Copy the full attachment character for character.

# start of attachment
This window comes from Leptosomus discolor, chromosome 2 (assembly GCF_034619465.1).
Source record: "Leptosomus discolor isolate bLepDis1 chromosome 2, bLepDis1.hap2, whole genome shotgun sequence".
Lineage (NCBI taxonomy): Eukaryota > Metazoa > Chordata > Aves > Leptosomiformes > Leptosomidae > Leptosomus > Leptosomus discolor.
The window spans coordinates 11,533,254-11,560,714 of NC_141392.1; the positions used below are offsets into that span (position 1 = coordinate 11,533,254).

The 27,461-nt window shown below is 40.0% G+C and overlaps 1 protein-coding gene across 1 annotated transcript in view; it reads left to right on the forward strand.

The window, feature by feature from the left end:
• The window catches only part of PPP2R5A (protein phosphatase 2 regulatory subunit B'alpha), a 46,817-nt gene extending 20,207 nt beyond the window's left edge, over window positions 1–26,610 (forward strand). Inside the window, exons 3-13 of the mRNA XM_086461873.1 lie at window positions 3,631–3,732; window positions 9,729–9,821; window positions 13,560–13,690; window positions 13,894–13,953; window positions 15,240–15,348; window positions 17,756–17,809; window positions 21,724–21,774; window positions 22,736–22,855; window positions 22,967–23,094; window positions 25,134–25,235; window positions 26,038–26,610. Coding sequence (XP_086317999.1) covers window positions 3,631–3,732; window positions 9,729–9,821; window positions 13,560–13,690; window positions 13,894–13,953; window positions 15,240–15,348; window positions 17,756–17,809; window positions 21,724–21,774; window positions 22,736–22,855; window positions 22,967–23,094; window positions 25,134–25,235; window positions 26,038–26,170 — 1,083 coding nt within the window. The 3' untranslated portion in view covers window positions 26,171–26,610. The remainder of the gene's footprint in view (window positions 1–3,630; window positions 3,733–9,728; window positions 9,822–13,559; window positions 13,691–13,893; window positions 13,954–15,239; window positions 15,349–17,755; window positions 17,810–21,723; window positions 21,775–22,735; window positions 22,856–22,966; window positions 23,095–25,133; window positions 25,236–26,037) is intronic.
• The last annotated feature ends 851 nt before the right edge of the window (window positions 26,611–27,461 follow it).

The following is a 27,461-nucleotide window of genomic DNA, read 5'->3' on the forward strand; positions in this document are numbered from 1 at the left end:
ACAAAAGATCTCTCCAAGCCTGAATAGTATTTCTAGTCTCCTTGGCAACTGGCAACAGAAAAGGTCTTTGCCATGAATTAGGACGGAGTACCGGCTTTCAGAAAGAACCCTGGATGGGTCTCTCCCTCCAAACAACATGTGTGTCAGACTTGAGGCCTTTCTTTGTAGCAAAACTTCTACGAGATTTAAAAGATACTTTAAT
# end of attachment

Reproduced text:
This window comes from Leptosomus discolor, chromosome 2 (assembly GCF_034619465.1).
Source record: "Leptosomus discolor isolate bLepDis1 chromosome 2, bLepDis1.hap2, whole genome shotgun sequence".
Lineage (NCBI taxonomy): Eukaryota > Metazoa > Chordata > Aves > Leptosomiformes > Leptosomidae > Leptosomus > Leptosomus discolor.
The window spans coordinates 11,533,254-11,560,714 of NC_141392.1; the positions used below are offsets into that span (position 1 = coordinate 11,533,254).

The 27,461-nt window shown below is 40.0% G+C and overlaps 1 protein-coding gene across 1 annotated transcript in view; it reads left to right on the forward strand.

The window, feature by feature from the left end:
• The window catches only part of PPP2R5A (protein phosphatase 2 regulatory subunit B'alpha), a 46,817-nt gene extending 20,207 nt beyond the window's left edge, over window positions 1–26,610 (forward strand). Inside the window, exons 3-13 of the mRNA XM_086461873.1 lie at window positions 3,631–3,732; window positions 9,729–9,821; window positions 13,560–13,690; window positions 13,894–13,953; window positions 15,240–15,348; window positions 17,756–17,809; window positions 21,724–21,774; window positions 22,736–22,855; window positions 22,967–23,094; window positions 25,134–25,235; window positions 26,038–26,610. Coding sequence (XP_086317999.1) covers window positions 3,631–3,732; window positions 9,729–9,821; window positions 13,560–13,690; window positions 13,894–13,953; window positions 15,240–15,348; window positions 17,756–17,809; window positions 21,724–21,774; window positions 22,736–22,855; window positions 22,967–23,094; window positions 25,134–25,235; window positions 26,038–26,170 — 1,083 coding nt within the window. The 3' untranslated portion in view covers window positions 26,171–26,610. The remainder of the gene's footprint in view (window positions 1–3,630; window positions 3,733–9,728; window positions 9,822–13,559; window positions 13,691–13,893; window positions 13,954–15,239; window positions 15,349–17,755; window positions 17,810–21,723; window positions 21,775–22,735; window positions 22,856–22,966; window positions 23,095–25,133; window positions 25,236–26,037) is intronic.
• The last annotated feature ends 851 nt before the right edge of the window (window positions 26,611–27,461 follow it).

The following is a 27,461-nucleotide window of genomic DNA, read 5'->3' on the forward strand; positions in this document are numbered from 1 at the left end:
ACAAAAGATCTCTCCAAGCCTGAATAGTATTTCTAGTCTCCTTGGCAACTGGCAACAGAAAAGGTCTTTGCCATGAATTAGGACGGAGTACCGGCTTTCAGAAAGAACCCTGGATGGGTCTCTCCCTCCAAACAACATGTGTGTCAGACTTGAGGCCTTTCTTTGTAGCAAAACTTCTACGAGATTTAAAAGATACTTTAAT